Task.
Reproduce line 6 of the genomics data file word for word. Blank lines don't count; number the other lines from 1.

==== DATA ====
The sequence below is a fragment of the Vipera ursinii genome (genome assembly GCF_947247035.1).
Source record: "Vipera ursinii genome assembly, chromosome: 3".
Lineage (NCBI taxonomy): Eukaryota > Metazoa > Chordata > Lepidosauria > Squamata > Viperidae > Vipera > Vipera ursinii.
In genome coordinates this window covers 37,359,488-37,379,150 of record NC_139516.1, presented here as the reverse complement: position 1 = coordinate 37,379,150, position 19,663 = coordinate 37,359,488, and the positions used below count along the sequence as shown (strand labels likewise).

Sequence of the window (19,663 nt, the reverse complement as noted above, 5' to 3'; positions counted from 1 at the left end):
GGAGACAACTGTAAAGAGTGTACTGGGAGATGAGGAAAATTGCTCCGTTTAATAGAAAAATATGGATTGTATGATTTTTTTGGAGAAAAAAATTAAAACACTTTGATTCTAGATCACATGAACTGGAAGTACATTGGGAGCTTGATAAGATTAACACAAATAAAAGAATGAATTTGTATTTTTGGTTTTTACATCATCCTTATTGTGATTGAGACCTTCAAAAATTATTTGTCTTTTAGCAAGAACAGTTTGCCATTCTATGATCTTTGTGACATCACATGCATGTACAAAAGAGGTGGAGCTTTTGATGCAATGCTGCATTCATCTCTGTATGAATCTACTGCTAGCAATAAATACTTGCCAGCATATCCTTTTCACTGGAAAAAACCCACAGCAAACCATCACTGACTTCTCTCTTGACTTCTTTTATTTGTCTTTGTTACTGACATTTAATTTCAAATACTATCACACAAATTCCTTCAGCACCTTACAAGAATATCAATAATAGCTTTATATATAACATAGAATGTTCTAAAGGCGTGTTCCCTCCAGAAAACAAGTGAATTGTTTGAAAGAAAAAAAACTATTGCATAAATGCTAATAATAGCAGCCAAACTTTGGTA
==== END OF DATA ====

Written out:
GGAGACAACTGTAAAGAGTGTACTGGGAGATGAGGAAAATTGCTCCGTTTAATAGAAAAATATGGATTGTATGATTTTTTTGGAGAAAAAAATTAAAACACTTTGATTCTAGATCACATGAACTGGAAGTACATTGGGAGCTTGATAAGATTAACACAAATAAAAGAATGAATTTGTATTTTTGGTTTTTACATCATCCTTATTGTGATTGAGACCTTCAAAAATTATTTGTCTTTTAGCAAGAACAGTTTGCCATTCTATGATCTTTGTGACATCACATGCATGTACAAAAGAGGTGGAGCTTTTGATGCAATGCTGCATTCATCTCTGTATGAATCTACTGCTAGCAATAAATACTTGCCAGCATATCCTTTTCACTGGAAAAAACCCACAGCAAACCATCACTGACTTCTCTCTTGACTTCTTTTATTTGTCTTTGTTACTGACATTTAATTTCAAATACTATCACACAAATTCCTTCAGCACCTTACAAGAATATCAATAATAGCTTTATATATAACATAGAATGTTCTAAAGGCGTGTTCCCTCCAGAAAACAAGTGAATTGTTTGAAAGAAAAAAAACTATTGCATAAATGCTAATAATAGCAGCCAAACTTTGGTA